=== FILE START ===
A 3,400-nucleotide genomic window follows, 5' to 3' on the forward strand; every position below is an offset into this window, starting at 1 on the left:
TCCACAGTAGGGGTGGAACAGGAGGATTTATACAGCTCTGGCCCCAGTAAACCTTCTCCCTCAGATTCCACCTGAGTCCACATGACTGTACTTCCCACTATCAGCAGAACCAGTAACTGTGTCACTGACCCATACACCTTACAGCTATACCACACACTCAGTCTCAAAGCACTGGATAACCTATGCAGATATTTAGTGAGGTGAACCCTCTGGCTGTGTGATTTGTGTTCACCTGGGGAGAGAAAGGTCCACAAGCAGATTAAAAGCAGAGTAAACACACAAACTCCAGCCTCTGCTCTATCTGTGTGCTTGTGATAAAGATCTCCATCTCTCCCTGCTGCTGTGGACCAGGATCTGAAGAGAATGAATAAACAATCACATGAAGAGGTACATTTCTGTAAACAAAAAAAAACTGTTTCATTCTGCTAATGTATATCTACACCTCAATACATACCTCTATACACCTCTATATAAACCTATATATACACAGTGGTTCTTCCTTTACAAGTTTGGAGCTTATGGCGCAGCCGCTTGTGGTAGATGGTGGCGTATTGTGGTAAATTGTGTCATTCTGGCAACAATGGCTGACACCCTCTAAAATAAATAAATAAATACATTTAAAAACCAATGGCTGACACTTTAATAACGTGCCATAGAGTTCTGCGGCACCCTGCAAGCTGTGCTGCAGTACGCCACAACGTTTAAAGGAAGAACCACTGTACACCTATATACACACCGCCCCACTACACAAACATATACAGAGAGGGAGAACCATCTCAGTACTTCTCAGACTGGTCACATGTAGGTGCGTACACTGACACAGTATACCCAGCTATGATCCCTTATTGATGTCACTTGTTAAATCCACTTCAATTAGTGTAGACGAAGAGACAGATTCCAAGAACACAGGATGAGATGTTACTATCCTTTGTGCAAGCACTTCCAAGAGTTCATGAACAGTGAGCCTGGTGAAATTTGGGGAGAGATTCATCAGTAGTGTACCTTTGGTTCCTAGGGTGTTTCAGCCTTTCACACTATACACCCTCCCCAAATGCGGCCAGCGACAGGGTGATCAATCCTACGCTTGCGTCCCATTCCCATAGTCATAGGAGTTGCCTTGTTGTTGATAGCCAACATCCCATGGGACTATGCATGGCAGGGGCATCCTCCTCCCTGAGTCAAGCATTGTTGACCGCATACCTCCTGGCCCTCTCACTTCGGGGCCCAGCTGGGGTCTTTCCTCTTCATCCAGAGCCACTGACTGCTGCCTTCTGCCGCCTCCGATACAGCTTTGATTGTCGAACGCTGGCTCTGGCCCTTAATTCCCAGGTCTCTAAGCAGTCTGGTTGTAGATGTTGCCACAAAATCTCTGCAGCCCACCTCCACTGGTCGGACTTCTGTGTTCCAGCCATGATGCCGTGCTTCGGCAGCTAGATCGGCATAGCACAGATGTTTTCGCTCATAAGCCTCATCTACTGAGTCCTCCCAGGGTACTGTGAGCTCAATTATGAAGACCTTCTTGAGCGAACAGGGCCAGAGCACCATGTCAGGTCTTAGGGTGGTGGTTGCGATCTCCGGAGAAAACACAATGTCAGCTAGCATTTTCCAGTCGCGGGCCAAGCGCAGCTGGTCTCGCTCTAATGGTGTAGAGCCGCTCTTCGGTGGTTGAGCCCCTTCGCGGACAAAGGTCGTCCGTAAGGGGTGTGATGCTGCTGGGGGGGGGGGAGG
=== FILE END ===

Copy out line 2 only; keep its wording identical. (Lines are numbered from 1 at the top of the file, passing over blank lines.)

TCCACAGTAGGGGTGGAACAGGAGGATTTATACAGCTCTGGCCCCAGTAAACCTTCTCCCTCAGATTCCACCTGAGTCCACATGACTGTACTTCCCACTATCAGCAGAACCAGTAACTGTGTCACTGACCCATACACCTTACAGCTATACCACACACTCAGTCTCAAAGCACTGGATAACCTATGCAGATATTTAGTGAGGTGAACCCTCTGGCTGTGTGATTTGTGTTCACCTGGGGAGAGAAAGGTCCACAAGCAGATTAAAAGCAGAGTAAACACACAAACTCCAGCCTCTGCTCTATCTGTGTGCTTGTGATAAAGATCTCCATCTCTCCCTGCTGCTGTGGACCAGGATCTGAAGAGAATGAATAAACAATCACATGAAGAGGTACATTTCTGTAAACAAAAAAAAACTGTTTCATTCTGCTAATGTATATCTACACCTCAATACATACCTCTATACACCTCTATATAAACCTATATATACACAGTGGTTCTTCCTTTACAAGTTTGGAGCTTATGGCGCAGCCGCTTGTGGTAGATGGTGGCGTATTGTGGTAAATTGTGTCATTCTGGCAACAATGGCTGACACCCTCTAAAATAAATAAATAAATACATTTAAAAACCAATGGCTGACACTTTAATAACGTGCCATAGAGTTCTGCGGCACCCTGCAAGCTGTGCTGCAGTACGCCACAACGTTTAAAGGAAGAACCACTGTACACCTATATACACACCGCCCCACTACACAAACATATACAGAGAGGGAGAACCATCTCAGTACTTCTCAGACTGGTCACATGTAGGTGCGTACACTGACACAGTATACCCAGCTATGATCCCTTATTGATGTCACTTGTTAAATCCACTTCAATTAGTGTAGACGAAGAGACAGATTCCAAGAACACAGGATGAGATGTTACTATCCTTTGTGCAAGCACTTCCAAGAGTTCATGAACAGTGAGCCTGGTGAAATTTGGGGAGAGATTCATCAGTAGTGTACCTTTGGTTCCTAGGGTGTTTCAGCCTTTCACACTATACACCCTCCCCAAATGCGGCCAGCGACAGGGTGATCAATCCTACGCTTGCGTCCCATTCCCATAGTCATAGGAGTTGCCTTGTTGTTGATAGCCAACATCCCATGGGACTATGCATGGCAGGGGCATCCTCCTCCCTGAGTCAAGCATTGTTGACCGCATACCTCCTGGCCCTCTCACTTCGGGGCCCAGCTGGGGTCTTTCCTCTTCATCCAGAGCCACTGACTGCTGCCTTCTGCCGCCTCCGATACAGCTTTGATTGTCGAACGCTGGCTCTGGCCCTTAATTCCCAGGTCTCTAAGCAGTCTGGTTGTAGATGTTGCCACAAAATCTCTGCAGCCCACCTCCACTGGTCGGACTTCTGTGTTCCAGCCATGATGCCGTGCTTCGGCAGCTAGATCGGCATAGCACAGATGTTTTCGCTCATAAGCCTCATCTACTGAGTCCTCCCAGGGTACTGTGAGCTCAATTATGAAGACCTTCTTGAGCGAACAGGGCCAGAGCACCATGTCAGGTCTTAGGGTGGTGGTTGCGATCTCCGGAGAAAACACAATGTCAGCTAGCATTTTCCAGTCGCGGGCCAAGCGCAGCTGGTCTCGCTCTAATGGTGTAGAGCCGCTCTTCGGTGGTTGAGCCCCTTCGCGGACAAAGGTCGTCCGTAAGGGGTGTGATGCTGCTGGGGGGGGGGGAGG